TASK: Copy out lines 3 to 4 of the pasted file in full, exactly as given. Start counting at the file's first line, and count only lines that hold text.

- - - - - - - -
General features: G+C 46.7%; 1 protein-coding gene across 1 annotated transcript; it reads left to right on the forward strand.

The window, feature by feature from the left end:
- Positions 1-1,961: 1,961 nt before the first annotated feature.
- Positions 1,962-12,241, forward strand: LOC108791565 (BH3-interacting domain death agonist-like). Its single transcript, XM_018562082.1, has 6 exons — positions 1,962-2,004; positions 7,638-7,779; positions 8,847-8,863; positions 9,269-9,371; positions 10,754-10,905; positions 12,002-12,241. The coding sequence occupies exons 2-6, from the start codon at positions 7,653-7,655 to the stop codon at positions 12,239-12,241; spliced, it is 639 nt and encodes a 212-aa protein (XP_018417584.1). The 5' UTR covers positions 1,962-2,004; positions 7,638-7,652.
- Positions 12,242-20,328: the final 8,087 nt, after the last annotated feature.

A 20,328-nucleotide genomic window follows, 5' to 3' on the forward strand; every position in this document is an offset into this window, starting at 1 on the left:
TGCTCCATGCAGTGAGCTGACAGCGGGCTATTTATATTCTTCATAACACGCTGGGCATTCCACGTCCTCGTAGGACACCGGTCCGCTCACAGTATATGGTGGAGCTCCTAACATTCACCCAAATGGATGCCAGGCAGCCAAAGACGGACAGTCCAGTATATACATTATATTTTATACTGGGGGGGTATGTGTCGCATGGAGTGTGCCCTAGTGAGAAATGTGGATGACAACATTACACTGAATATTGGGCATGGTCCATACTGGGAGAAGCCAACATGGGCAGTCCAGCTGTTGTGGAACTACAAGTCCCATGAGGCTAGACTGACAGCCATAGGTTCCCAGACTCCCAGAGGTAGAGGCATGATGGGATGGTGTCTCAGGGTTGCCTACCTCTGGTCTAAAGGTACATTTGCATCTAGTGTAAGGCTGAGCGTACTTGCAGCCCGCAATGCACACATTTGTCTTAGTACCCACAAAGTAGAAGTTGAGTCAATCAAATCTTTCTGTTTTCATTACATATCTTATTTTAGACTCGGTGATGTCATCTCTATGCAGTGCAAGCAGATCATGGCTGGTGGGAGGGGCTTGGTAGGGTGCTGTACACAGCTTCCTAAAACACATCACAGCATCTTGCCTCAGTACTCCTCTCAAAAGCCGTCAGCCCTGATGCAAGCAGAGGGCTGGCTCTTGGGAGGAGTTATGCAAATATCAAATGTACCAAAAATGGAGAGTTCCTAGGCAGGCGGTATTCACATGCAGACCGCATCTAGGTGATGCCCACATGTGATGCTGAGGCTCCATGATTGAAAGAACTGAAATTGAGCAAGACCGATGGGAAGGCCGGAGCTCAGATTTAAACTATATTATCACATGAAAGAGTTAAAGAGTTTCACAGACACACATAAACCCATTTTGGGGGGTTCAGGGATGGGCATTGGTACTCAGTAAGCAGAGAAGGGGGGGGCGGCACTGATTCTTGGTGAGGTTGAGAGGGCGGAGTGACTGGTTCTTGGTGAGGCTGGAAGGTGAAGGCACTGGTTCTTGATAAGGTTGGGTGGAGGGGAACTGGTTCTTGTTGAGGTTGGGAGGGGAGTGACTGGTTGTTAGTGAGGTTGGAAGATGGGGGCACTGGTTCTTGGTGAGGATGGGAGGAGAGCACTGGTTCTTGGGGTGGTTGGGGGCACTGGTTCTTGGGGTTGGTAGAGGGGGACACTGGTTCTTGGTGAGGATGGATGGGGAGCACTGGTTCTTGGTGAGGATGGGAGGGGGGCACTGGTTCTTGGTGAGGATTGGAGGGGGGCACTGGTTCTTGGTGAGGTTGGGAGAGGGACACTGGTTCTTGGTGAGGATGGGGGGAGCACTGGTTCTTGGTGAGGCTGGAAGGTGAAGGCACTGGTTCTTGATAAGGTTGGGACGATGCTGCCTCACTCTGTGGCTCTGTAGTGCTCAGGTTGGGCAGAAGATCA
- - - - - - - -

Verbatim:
- Positions 1-1,961: 1,961 nt before the first annotated feature.
- Positions 1,962-12,241, forward strand: LOC108791565 (BH3-interacting domain death agonist-like). Its single transcript, XM_018562082.1, has 6 exons — positions 1,962-2,004; positions 7,638-7,779; positions 8,847-8,863; positions 9,269-9,371; positions 10,754-10,905; positions 12,002-12,241. The coding sequence occupies exons 2-6, from the start codon at positions 7,653-7,655 to the stop codon at positions 12,239-12,241; spliced, it is 639 nt and encodes a 212-aa protein (XP_018417584.1). The 5' UTR covers positions 1,962-2,004; positions 7,638-7,652.